(Objectivity is required; I will call him “Cassidy.”)

The shot shows Cassidy sometimes full length, sometimes just torso and legs, sometimes full-face close-up.

Cassidy is wearing the same white print shirt as in the previous portion of the video, along with, we now see, bell-bottom blue jeans with many large, colorful patches.

The sound is faint, fuzzy.

With my ear close to the computer speaker – after an internet search of Partridge Family videos and David Cassidy set lists of the period – I finally identify the song as “I Can Hear Your Heartbeat,” from the first Partridge Family album, a fast-tempo song that is supposed to be funky but is pure schmaltz.

Fun schmaltz in the recorded version, but less so here. Cassidy gyrates, selling the song like crazy to the thousands of people, invisible in this video, to whom he is a speck in the distance. He swings his torso, he kicks his legs, his movements seeming futile, his movements all the more disassociated from the song by the faintness of the volume.

The film jump-cuts to the middle of another number. I make out a familiar-sounding song that I eventually identify as “How Can I Be Sure,” a tender, lovely, swooping, sentimental song originally recorded by The Young Rascals five years previously. Cassidy recorded it on his first solo album.

Cassidy leans forward, his hair brushing the stage; he leans back, pelvis pointing upward; he grasps the microphone with both hands; he pours his in-key but rather thin voice into the song.

I want to be fair. In a coliseum setting, perhaps it would be heresy, especially for a teen idol, to stand still and let a song speak for itself. Still, Cassidy’s straining belies tenderness. His movements and facial expressions feel out of context, feel learned from a textbook. His facial expressions appear and disappear, leaving no trace except the viewer’s desire to find that trace.

He is a boy, alone in his room, in front of a full-length mirror, singing along to the radio.

He is a show-biz professional, giving his all to whatever material his producer hands him.

Perhaps he is thinking about the nude photos, which the thousands of fans in the audience do not yet know exist. Perhaps he is trying to see that nude body and those closed eyes in the person performing now.Perhaps his mind drifts to the dream he had that night, a dream about going to the grocery store and choosing a pear and a package of bacon. A nothing-special dream.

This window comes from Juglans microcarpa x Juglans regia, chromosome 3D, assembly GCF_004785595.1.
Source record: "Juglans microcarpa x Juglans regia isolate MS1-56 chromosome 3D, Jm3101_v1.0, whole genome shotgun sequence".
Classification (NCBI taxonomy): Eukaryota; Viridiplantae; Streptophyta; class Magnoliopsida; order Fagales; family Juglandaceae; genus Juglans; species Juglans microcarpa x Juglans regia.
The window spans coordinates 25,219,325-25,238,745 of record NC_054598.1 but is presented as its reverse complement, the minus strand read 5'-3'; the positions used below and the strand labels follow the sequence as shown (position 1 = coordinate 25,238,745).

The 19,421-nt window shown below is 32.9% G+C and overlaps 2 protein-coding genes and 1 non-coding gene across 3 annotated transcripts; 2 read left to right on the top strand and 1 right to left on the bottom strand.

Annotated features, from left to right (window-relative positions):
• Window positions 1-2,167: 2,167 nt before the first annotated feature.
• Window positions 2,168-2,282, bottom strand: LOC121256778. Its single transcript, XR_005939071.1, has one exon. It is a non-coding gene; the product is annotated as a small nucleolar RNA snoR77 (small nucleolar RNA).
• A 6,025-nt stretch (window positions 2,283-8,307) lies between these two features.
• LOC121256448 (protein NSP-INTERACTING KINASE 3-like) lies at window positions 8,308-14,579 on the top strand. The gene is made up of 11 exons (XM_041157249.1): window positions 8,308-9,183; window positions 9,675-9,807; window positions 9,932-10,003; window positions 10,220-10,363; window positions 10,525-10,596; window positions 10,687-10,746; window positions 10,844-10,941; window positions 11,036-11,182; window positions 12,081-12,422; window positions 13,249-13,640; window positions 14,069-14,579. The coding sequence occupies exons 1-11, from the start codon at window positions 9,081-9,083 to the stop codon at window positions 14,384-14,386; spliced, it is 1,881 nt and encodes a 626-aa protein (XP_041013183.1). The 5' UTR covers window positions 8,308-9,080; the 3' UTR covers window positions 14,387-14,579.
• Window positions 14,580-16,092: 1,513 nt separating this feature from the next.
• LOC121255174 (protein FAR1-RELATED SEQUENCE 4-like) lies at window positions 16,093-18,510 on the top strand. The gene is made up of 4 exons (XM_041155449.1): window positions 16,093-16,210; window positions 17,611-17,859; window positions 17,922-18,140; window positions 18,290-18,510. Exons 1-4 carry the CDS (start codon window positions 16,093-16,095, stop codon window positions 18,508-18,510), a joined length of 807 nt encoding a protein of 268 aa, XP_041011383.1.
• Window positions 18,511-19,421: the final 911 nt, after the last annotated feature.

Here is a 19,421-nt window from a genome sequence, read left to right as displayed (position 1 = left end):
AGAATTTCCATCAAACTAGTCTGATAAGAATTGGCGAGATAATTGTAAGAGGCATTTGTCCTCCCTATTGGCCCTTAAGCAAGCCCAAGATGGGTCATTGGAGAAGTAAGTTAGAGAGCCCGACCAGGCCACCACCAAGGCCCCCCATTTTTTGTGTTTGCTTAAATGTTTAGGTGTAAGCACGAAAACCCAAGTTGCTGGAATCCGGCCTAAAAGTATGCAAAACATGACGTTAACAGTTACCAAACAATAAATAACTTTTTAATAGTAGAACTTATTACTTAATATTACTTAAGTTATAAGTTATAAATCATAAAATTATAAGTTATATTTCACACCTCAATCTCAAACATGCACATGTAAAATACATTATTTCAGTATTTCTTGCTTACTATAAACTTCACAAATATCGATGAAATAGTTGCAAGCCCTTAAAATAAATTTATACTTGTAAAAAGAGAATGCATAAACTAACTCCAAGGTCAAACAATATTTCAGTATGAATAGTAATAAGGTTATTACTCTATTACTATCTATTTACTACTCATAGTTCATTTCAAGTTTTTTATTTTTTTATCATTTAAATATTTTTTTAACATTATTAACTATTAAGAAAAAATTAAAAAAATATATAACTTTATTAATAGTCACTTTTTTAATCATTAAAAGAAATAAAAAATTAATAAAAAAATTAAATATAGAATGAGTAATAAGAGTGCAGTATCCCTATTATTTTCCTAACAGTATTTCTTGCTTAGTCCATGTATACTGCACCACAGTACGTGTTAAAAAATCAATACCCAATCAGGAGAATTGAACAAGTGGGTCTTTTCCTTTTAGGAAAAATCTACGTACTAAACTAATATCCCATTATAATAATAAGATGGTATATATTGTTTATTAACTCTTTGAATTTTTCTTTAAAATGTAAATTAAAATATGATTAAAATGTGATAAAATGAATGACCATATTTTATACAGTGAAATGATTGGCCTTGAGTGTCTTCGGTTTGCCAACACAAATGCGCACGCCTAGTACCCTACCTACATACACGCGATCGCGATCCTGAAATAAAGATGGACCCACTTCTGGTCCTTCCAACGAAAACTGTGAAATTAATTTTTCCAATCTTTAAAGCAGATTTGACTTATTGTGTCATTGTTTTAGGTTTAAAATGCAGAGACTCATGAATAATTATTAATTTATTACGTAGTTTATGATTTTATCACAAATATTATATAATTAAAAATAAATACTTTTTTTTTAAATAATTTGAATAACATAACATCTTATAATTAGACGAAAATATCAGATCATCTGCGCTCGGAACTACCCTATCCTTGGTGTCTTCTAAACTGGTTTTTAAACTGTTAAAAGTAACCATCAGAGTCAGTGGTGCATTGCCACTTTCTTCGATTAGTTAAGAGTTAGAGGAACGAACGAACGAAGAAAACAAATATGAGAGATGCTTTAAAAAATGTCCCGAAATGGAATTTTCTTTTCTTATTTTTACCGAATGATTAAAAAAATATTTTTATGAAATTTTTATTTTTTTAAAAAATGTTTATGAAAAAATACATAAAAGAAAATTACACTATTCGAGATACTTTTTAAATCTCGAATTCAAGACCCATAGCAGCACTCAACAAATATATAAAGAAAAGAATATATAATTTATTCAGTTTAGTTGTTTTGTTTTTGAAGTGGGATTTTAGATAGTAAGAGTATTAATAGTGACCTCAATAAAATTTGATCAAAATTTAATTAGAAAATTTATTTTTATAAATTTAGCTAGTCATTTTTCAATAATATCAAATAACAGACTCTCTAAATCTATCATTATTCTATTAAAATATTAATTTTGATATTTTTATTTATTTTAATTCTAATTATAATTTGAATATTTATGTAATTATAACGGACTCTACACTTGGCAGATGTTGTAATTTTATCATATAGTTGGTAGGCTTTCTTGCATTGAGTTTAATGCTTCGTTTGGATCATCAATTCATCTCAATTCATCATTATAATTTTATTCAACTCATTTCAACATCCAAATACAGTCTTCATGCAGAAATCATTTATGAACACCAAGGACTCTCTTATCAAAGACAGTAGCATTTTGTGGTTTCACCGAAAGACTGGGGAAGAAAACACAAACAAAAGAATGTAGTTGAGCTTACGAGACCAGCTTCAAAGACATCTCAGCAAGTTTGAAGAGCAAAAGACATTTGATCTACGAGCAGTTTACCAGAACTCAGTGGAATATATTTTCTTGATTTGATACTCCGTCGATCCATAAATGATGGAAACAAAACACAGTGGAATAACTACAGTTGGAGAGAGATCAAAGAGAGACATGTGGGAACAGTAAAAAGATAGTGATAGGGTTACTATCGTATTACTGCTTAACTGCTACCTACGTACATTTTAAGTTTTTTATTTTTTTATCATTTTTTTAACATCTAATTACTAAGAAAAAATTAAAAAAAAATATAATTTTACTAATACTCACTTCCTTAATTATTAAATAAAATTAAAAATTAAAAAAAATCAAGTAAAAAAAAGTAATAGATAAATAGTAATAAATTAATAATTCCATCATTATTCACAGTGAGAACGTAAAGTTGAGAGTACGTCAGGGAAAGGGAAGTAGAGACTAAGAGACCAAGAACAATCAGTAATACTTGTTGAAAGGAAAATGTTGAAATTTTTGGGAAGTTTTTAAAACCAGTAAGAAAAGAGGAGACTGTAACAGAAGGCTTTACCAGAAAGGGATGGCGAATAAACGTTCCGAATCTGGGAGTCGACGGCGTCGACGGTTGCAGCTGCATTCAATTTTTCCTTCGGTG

Why are his dreams so ordinary?

Tony DeFranco was the boy singer of a Partridge Family/Osmond Brothers knockoff called The DeFranco Family. You may remember the group’s hit song, “Heartbeat – It’s a Lovebeat).”

Check out Tony’s website today. He’s a successful realtor to the wealthy. I mean it; look at his website. It says he applies the same dedication that brought him success in music to real estate. “In his spare time,” it says, “Tony enjoys joining friends for a round of golf, practicing photography, and spending time with his wife in their Thousand Oaks home.”

About the Author

Robert Fromberg wrote the memoir How to Walk with Steve (Latah Books, 2021) and contributes regularly to the Los Angeles Review of Books.

About the Artist

Katy Somerville was beamed into existence on a Monday night in the mid-eighties by stars, glitter, and a glorious Italian woman from a long line of very strong women. In the present timeline, she likes to drink coffee, pat any animal that will engage with her, make collages, and spend time laughing and finding moments of joy wherever she can with her partner and her goofy, lanky dog.